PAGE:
Choirokoitia Archaeological Site (World Heritage)

By | September 24, 2021

The Neolithic settlement of Choirokoitia was founded from 7th to 4th centuries. Millennium BC Inhabited. It consisted of a series of round houses surrounded by a protective wall. Choirokoitia is one of the most important prehistoric places in the Eastern Mediterranean and gives an insight into the world of people at the interface between Asia and Europe.

Choirokoitia Archaeological Site: Facts

Official title: Choirokoitia archaeological site
Cultural monument: a settlement consisting of round buildings (tholoi) with a defensive wall; in grave finds in 26 graves under the floor of the houses, the discovery of the dead in a huddled position together with accessories such as jewelry and storage vessels as well as obsidian blades; in Tholos C the discovery of a corpse of a woman with a necklace made of carnelian pearls and tubular shells; Age of the dead about 35 years of age
Continent: Europe
Country: Cyprus
Location: Chirokitía, halfway between Larnaka and Limassol, northeast of Kalavassos
Appointment: 1998
Meaning: one of the most important prehistoric places of the Eastern Mediterranean, testimony to the spread of cultures from Asia to the Mediterranean

Choirokoitia Archaeological Site: History

around 7000 BC Chr. earliest settlement
around 5500 BC Chr. to this day unresolved abandonment of the settlement
around 4500 BC Chr. Resettlement of the place by newly immigrated culture
around 3000 BC Chr. final abandonment of the settlement
1878 Excavations
1976-95 Excavations of the French Archaeological Mission
2010 Because of its outstanding cultural significance for mankind, the world cultural heritage has been awarded the status of a heritage site that is particularly worthy of protection (in armed conflict areas) by UNESCO

One of the first settlements in world history

This place, which is one of the oldest and best preserved settlements of the “Fertile Crescent”, which extends from Mesopotamia to Syria and Cyprus down to Egypt, is located on the slope of a steep rocky promontory around which a stream flows. This location was surely carefully chosen by the Stone Age people: the stream served to supply water and irrigate the fields in the fertile plain, and people settled on the rock for reasons of defense and hygiene.

Without any recognizable order, the foundations of the round houses stand to the left and right of a thick wall that leads up from the river to the hill. The house walls are up to two and a half meters thick and partly consist of several thinner parallel walls. Many houses have one or more pillars in the middle that once supported the beams of a mezzanine. The roofs of the houses were flat and made of beams, clay and brushwood. A fire in the middle of the circular buildings was used for heating, while the smoke was drawn off through air holes in the walls under the roof approach.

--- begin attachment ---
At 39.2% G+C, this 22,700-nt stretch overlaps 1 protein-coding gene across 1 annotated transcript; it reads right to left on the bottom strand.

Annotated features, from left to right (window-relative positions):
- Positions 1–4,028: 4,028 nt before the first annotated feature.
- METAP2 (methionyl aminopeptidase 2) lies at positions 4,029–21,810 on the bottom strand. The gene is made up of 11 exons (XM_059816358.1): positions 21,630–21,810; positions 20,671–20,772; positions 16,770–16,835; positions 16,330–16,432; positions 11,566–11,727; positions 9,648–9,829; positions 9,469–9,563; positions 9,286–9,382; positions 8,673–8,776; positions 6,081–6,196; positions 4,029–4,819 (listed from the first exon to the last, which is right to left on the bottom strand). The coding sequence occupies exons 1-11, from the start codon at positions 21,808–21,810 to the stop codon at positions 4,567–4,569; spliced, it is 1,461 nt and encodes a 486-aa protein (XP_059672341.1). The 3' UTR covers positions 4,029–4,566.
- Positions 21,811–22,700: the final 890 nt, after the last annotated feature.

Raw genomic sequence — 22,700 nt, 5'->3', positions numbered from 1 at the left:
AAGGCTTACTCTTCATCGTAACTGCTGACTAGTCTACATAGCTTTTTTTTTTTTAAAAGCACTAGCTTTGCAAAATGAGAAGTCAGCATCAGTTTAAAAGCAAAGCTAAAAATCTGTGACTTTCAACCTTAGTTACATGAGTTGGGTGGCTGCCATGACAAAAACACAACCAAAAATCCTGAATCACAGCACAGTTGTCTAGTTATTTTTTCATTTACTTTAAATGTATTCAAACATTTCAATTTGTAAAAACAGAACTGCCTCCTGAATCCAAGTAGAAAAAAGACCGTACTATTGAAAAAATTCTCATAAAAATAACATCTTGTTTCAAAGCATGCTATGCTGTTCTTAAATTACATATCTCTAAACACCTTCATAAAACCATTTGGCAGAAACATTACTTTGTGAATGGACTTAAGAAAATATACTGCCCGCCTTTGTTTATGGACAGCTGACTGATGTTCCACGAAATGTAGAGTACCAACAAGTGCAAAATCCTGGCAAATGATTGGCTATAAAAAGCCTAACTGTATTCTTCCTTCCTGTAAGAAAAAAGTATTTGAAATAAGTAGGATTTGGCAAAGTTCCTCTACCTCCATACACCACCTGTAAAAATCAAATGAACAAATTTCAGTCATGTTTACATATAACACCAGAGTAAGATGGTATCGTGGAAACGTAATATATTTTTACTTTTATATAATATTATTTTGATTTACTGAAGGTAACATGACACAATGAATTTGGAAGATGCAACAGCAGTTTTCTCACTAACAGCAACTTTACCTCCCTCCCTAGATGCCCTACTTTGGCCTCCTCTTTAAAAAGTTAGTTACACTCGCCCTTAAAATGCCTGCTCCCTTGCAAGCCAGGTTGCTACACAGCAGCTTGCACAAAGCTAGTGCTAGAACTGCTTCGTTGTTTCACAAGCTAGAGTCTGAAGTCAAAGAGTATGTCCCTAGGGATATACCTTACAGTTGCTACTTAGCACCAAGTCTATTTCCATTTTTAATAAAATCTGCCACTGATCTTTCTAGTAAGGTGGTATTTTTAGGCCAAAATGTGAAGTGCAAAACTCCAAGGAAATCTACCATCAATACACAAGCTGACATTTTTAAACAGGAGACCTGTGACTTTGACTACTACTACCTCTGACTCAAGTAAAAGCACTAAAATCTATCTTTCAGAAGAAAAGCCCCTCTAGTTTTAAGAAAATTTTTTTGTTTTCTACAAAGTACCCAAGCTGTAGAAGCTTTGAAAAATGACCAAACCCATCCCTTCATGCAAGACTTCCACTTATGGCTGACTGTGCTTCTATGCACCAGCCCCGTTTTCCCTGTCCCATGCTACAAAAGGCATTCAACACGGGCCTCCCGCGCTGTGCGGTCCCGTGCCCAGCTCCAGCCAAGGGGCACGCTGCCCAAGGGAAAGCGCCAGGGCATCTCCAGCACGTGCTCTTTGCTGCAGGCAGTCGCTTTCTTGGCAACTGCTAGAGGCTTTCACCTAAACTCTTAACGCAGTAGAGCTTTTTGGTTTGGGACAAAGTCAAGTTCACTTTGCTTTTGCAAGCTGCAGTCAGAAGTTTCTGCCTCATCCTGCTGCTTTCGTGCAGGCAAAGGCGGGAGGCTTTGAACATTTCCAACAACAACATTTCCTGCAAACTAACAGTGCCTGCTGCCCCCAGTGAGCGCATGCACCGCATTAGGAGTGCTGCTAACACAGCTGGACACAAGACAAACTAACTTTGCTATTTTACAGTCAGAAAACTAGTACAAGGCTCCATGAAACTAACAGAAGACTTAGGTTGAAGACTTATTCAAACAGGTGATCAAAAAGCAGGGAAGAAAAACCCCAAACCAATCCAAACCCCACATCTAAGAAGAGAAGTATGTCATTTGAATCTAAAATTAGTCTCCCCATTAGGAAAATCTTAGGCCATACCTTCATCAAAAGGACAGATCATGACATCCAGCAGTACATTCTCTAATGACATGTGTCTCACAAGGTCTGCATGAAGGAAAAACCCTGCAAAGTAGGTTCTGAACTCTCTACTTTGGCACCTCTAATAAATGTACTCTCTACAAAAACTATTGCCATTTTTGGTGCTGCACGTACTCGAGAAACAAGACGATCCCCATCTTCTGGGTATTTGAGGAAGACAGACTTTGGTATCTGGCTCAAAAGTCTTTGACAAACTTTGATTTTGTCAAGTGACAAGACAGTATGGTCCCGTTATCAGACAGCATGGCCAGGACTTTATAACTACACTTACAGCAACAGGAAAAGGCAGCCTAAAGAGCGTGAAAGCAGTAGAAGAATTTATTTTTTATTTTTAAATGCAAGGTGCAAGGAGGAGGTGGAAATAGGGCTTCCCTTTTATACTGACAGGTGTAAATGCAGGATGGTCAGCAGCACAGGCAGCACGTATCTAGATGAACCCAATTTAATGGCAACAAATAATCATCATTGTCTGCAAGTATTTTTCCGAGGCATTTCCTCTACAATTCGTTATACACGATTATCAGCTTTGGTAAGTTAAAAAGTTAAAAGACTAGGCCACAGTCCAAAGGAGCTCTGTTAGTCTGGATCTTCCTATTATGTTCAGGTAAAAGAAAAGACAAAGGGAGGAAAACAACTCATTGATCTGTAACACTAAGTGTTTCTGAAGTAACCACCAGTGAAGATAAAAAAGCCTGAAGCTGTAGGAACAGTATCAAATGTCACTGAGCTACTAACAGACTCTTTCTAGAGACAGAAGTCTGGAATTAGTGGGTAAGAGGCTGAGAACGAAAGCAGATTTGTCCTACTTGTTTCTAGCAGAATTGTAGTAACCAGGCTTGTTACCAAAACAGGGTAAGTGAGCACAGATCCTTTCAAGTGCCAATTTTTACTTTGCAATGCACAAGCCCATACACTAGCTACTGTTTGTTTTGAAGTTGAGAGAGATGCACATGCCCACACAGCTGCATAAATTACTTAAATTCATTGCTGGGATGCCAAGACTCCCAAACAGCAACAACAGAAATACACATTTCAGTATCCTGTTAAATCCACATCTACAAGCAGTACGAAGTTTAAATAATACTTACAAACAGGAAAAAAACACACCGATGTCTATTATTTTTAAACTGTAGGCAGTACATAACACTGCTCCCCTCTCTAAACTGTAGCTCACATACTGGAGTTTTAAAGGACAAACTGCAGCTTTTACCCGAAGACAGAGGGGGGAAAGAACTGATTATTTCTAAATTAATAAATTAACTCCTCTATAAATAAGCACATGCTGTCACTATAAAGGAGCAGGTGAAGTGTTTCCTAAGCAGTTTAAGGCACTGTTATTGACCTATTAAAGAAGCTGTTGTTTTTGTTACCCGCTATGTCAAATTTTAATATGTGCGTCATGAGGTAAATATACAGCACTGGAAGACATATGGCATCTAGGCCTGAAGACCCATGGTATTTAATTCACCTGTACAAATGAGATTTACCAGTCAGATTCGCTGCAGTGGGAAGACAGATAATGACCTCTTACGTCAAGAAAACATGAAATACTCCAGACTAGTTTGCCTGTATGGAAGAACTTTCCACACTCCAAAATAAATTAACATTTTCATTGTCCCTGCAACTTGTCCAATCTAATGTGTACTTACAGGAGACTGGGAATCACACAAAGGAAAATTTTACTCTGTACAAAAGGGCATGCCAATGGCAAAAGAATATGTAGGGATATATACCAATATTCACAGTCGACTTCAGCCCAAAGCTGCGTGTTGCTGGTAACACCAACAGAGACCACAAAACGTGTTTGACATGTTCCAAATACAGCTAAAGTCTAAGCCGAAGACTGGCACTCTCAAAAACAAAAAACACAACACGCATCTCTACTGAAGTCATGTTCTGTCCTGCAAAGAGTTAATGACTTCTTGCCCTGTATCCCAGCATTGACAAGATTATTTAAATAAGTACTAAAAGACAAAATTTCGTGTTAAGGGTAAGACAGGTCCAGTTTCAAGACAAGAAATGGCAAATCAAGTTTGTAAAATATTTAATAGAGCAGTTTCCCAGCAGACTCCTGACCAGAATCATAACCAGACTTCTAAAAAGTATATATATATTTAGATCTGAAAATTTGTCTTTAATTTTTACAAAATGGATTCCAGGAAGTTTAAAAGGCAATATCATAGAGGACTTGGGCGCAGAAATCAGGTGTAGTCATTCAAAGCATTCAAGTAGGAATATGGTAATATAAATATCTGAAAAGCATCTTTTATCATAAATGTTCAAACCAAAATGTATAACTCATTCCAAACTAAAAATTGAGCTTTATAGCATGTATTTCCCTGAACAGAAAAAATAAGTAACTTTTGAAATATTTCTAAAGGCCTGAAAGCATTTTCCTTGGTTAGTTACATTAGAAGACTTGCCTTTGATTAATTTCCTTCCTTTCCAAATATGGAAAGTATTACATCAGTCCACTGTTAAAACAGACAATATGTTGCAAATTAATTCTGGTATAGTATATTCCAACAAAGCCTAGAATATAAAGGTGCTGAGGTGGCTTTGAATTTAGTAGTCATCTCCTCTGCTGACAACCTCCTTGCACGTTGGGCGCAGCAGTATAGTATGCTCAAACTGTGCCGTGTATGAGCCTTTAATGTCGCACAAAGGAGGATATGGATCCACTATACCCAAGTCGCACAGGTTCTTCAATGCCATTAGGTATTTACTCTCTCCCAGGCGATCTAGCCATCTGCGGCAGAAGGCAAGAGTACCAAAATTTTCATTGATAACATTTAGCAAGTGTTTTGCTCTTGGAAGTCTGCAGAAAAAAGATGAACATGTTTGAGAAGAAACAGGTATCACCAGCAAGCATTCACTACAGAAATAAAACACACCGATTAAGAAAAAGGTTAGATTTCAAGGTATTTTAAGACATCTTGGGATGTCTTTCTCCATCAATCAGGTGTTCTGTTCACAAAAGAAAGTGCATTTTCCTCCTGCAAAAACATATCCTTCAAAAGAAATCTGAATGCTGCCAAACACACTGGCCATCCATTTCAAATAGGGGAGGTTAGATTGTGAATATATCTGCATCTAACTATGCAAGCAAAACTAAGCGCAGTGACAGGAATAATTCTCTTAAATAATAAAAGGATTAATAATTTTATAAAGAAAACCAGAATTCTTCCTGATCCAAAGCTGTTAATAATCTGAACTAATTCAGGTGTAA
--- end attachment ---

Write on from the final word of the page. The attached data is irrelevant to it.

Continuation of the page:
According to topb2bwebsites, The Stone Age settlement was settled during two phases between 7000 and 5500 and also between 4500 and 3000 BC. The first phase was ceramic-free, in the second, fired comb-streaked ceramic was used. Archaeological research has not yet been able to answer two questions: Why did the residents disappear between the first two phases of settlement, and why did they leave their city for good around 3000 BC?

The archaeological finds of the Stone Age settlement are – apart from a few mortars and rubstones left in place – in the Cyprus Museum in Nicosia. They clearly show how people lived and worked in that settlement and what burial customs were common. Findings of bones from goats, sheep and pigeons suggest domestication of these animals. Flint arrowheads attest to the hunt. Grain mortars and sickle leaves made of obsidian, which was brought here from the Greek island of Melos, among other places, indirectly document the cultivation of grain.

Investigations of the skeletons found in the residents showed an average life expectancy of 35 years for men and 33.5 years for women. So that’s when men got older! Did they live more comfortably than women? Child mortality must have been quite high: In Tholos F, for example, the bodies of over two dozen small children who were believed to have died in an epidemic were found.

The dead were hunched over and buried directly under the floor of their homes. Does this embryonic position express the expectation of a rebirth? Often a heavy stone was placed on the dead. And this again raises a question: Was this the way to prevent their rebirth? Many stone bowls were found as grave goods, but they were apparently deliberately broken. Was this a particular rite? Other grave goods consisted of jewelry, storage vessels – some with their contents -, tools and small religious idols. Tholos C contained the tomb of a woman with a beautiful necklace of carnelian pearls and shell shells. This as well as other women’s graves were often more splendidly furnished with grave goods than those of the men.

None of the excavated buildings is significantly larger than the others: an indication of a fairly homogeneous society. The productivity of the work was so low that no one could be released from the necessary work and thus no ruling class could be endured.

Choirokoitia Archaeological Site (World Heritage)